The Omega Man features mannequins on display in various abandoned locations. To deal with loneliness, Heston engages in conversation with them. He has done this for the last two years. When he sees a young woman in broad daylight, he assumes he’s hallucinating due to his isolation.
I Am Legend combines elements from the previous two films. Smith engages in conversation with mannequins like Heston, but where it succeeds the most is putting more focus on the dog. The Price version uses a dog as an attempt for companionship, but it is brief, as the dog is infected. The dog in the Smith version is onscreen longer and becomes his only friend and family. When the dog gets infected, you as a viewer feel Smith’s pain.
A Failure: The Infected
The Last Man on Earth comes closest in capturing how the vampires in the book are portrayed. They avoid the light, have a fear of garlic and are led by Cortman. They move in a zombie-like pace, but are able to speak and organize. While this succeeds, the failure of the other two eclipse its effort.
The vampires aren’t even vampires in The Omega Man. They’re albino mutants that avoid sunlight and belong to a Luddite cult called The Family (likely capitalizing on the cult/commune craze of the late 1960’s). They hate Heston not only because he’s human, but that he possesses technology. The horror element is absent, and the film gives us villains that lack any sort of scariness.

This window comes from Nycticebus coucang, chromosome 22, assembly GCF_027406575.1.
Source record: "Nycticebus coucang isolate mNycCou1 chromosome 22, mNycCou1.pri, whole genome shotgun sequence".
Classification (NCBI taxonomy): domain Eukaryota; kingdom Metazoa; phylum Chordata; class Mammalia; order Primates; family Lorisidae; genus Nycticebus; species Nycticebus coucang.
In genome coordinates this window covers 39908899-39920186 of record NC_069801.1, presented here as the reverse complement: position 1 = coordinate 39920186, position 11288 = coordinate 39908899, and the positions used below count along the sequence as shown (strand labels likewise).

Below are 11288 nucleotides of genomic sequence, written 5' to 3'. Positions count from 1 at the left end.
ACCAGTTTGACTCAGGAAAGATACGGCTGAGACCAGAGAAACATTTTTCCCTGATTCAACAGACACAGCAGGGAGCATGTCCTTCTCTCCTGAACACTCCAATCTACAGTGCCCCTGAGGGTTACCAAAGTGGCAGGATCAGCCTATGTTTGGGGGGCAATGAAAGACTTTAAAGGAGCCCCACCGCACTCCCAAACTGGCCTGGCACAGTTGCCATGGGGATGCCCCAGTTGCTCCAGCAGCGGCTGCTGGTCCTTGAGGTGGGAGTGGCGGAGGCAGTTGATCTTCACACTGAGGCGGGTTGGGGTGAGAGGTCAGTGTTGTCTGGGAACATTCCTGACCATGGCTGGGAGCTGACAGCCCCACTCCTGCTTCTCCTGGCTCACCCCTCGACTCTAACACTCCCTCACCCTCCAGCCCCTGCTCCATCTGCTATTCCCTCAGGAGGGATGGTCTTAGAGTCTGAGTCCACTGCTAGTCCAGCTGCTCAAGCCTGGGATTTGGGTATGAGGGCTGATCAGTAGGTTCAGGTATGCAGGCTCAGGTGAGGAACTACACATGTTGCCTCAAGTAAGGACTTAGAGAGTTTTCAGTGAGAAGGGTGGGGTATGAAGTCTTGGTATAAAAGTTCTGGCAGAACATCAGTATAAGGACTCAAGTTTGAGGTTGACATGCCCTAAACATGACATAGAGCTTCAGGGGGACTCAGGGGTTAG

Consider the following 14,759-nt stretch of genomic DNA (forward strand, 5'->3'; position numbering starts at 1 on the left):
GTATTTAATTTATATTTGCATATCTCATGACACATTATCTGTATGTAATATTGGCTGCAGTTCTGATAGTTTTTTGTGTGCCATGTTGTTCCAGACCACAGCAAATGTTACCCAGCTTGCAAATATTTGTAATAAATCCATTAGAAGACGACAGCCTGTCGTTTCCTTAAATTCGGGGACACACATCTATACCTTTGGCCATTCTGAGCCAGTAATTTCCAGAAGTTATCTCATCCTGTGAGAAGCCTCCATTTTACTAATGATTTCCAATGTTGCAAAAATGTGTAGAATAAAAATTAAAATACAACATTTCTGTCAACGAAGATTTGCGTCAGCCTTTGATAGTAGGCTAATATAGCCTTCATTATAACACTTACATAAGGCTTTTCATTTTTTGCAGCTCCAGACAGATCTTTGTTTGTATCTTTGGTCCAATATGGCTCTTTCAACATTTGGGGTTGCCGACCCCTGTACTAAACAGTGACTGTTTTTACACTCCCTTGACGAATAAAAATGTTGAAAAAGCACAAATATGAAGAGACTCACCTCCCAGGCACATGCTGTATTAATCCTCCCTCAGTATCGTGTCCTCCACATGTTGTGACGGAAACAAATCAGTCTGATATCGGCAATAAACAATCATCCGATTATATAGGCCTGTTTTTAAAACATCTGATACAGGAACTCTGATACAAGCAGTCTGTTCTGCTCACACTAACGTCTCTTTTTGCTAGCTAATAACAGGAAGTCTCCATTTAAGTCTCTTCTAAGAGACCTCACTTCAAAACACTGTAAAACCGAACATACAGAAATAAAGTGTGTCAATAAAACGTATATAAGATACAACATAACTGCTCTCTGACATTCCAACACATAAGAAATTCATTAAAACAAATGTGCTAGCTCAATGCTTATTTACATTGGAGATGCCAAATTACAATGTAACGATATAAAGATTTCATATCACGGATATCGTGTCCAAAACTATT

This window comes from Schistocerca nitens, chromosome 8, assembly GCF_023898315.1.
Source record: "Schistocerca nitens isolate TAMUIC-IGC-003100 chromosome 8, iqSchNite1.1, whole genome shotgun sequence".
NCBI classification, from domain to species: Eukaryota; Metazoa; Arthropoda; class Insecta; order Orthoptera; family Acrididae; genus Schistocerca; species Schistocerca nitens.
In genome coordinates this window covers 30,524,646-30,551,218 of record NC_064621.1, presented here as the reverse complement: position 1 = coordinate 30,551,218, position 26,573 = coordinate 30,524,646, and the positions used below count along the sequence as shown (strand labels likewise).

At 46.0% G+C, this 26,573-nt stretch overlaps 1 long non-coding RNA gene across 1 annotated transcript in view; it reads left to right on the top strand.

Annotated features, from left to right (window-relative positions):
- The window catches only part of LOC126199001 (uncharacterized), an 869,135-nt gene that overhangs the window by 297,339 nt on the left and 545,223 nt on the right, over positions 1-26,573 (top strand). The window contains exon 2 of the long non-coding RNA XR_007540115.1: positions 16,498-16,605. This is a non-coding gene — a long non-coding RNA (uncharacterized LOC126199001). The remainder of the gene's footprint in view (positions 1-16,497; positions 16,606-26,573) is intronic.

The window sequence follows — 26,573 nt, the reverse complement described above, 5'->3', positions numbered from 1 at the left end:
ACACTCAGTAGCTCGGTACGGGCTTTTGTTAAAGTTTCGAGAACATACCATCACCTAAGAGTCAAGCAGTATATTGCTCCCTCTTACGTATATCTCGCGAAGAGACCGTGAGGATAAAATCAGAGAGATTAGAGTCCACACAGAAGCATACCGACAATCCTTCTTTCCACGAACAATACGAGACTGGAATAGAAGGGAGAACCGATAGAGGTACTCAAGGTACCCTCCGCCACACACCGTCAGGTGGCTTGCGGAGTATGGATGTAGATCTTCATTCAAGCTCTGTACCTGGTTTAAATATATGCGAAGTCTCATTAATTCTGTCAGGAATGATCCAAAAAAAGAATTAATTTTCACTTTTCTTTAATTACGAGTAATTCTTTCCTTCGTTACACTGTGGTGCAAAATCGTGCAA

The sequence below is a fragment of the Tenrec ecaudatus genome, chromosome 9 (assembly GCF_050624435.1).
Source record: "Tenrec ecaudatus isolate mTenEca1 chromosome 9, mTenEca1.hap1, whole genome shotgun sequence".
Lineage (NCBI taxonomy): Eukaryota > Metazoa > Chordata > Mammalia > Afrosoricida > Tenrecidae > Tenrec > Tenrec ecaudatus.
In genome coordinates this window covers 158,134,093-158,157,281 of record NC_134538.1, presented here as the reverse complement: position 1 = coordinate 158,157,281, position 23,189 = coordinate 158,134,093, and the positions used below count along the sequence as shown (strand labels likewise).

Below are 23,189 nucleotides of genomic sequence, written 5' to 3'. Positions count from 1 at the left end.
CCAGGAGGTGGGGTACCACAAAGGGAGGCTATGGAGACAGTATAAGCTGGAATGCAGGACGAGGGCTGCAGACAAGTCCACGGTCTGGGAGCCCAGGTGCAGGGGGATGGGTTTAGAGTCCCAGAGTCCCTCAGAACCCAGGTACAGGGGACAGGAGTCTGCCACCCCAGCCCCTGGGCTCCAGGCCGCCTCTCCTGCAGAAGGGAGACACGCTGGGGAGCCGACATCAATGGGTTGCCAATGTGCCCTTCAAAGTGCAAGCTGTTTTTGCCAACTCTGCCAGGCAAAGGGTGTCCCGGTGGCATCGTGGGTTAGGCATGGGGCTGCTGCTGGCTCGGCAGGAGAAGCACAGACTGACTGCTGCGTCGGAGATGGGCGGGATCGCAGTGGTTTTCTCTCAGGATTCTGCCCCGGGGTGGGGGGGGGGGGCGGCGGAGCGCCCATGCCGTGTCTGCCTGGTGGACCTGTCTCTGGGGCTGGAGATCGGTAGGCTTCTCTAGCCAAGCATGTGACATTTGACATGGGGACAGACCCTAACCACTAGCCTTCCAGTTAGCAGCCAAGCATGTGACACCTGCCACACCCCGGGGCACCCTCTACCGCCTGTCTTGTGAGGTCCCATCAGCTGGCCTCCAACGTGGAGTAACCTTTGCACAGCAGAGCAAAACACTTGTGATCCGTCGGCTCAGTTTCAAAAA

I Am Legend vampires are, well, just mindless monsters that don’t speak, run super fast and are not even people, just really weak CGI. The vampires have no distinct personality or mannerisms, but are only a dime-a-dozen pack of monsters that Smith shoots in the style of a video game. His run-ins with them eventually grows dull and lacks any sort of tension.
A Success: Home Safety
All three films have Neville/Morgan go through the city during the day, and back to his home at night. The monsters know where he lives, so he must do what he can to keep himself safe. Home safety is what the movies get right from the novel.
The Last Man on Earth has Morgan in a home with boarded up windows, doors and garlic cloves and mirrors (the vampires hate them) on his front door. The inside of his house contains a collection of wooden stakes, crosses and more garlic. Morgan took many steps to make sure he is safe.
I Am Legend and The Omega Man both have Neville in a high-rise apartment. The novel references Neville served in the Army during the Second World War, and these two films made his main career as an Army scientist (Price is a lab scientist). With the Army angle, Heston and Smith have tons of weapons and combat skills to keep them safe.